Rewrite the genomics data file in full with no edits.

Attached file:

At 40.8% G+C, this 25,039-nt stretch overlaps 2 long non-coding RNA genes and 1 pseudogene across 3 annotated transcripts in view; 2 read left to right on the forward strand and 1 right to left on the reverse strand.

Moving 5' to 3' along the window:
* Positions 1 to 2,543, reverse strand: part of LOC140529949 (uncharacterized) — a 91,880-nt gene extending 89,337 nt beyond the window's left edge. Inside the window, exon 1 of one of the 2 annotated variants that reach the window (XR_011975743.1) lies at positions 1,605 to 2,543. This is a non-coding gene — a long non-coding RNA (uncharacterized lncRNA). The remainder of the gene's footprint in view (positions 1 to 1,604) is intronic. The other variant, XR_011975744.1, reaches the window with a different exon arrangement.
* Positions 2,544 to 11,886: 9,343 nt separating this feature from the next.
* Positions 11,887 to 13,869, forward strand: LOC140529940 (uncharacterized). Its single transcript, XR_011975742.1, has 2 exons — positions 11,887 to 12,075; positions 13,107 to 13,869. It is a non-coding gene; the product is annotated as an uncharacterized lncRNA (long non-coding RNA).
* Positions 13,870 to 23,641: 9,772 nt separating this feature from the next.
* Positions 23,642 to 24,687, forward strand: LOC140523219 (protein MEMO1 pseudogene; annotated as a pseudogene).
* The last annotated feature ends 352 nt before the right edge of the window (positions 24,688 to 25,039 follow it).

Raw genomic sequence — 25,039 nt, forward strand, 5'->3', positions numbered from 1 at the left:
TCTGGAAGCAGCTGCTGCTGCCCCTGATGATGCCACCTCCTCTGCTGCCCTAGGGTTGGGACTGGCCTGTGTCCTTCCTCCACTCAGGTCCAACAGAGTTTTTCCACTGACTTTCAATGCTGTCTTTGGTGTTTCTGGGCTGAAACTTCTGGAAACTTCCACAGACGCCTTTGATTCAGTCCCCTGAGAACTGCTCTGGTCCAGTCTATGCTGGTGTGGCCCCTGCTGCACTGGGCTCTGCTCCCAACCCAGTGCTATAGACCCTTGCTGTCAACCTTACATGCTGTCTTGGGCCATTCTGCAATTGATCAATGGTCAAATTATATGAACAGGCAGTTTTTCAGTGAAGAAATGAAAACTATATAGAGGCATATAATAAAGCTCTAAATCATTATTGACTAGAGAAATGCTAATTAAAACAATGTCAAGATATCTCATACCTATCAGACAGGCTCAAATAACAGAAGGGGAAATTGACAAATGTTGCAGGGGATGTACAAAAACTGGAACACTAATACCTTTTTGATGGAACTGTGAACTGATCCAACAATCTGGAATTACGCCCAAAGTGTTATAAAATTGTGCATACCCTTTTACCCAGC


At 40.8% G+C, this 25,039-nt stretch overlaps 2 long non-coding RNA genes and 1 pseudogene across 3 annotated transcripts in view; 2 read left to right on the forward strand and 1 right to left on the reverse strand.

Moving 5' to 3' along the window:
* Positions 1 to 2,543, reverse strand: part of LOC140529949 (uncharacterized) — a 91,880-nt gene extending 89,337 nt beyond the window's left edge. Inside the window, exon 1 of one of the 2 annotated variants that reach the window (XR_011975743.1) lies at positions 1,605 to 2,543. This is a non-coding gene — a long non-coding RNA (uncharacterized lncRNA). The remainder of the gene's footprint in view (positions 1 to 1,604) is intronic. The other variant, XR_011975744.1, reaches the window with a different exon arrangement.
* Positions 2,544 to 11,886: 9,343 nt separating this feature from the next.
* Positions 11,887 to 13,869, forward strand: LOC140529940 (uncharacterized). Its single transcript, XR_011975742.1, has 2 exons — positions 11,887 to 12,075; positions 13,107 to 13,869. It is a non-coding gene; the product is annotated as an uncharacterized lncRNA (long non-coding RNA).
* Positions 13,870 to 23,641: 9,772 nt separating this feature from the next.
* Positions 23,642 to 24,687, forward strand: LOC140523219 (protein MEMO1 pseudogene; annotated as a pseudogene).
* The last annotated feature ends 352 nt before the right edge of the window (positions 24,688 to 25,039 follow it).

Raw genomic sequence — 25,039 nt, forward strand, 5'->3', positions numbered from 1 at the left:
TCTGGAAGCAGCTGCTGCTGCCCCTGATGATGCCACCTCCTCTGCTGCCCTAGGGTTGGGACTGGCCTGTGTCCTTCCTCCACTCAGGTCCAACAGAGTTTTTCCACTGACTTTCAATGCTGTCTTTGGTGTTTCTGGGCTGAAACTTCTGGAAACTTCCACAGACGCCTTTGATTCAGTCCCCTGAGAACTGCTCTGGTCCAGTCTATGCTGGTGTGGCCCCTGCTGCACTGGGCTCTGCTCCCAACCCAGTGCTATAGACCCTTGCTGTCAACCTTACATGCTGTCTTGGGCCATTCTGCAATTGATCAATGGTCAAATTATATGAACAGGCAGTTTTTCAGTGAAGAAATGAAAACTATATAGAGGCATATAATAAAGCTCTAAATCATTATTGACTAGAGAAATGCTAATTAAAACAATGTCAAGATATCTCATACCTATCAGACAGGCTCAAATAACAGAAGGGGAAATTGACAAATGTTGCAGGGGATGTACAAAAACTGGAACACTAATACCTTTTTGATGGAACTGTGAACTGATCCAACAATCTGGAATTACGCCCAAAGTGTTATAAAATTGTGCATACCCTTTTACCCAGC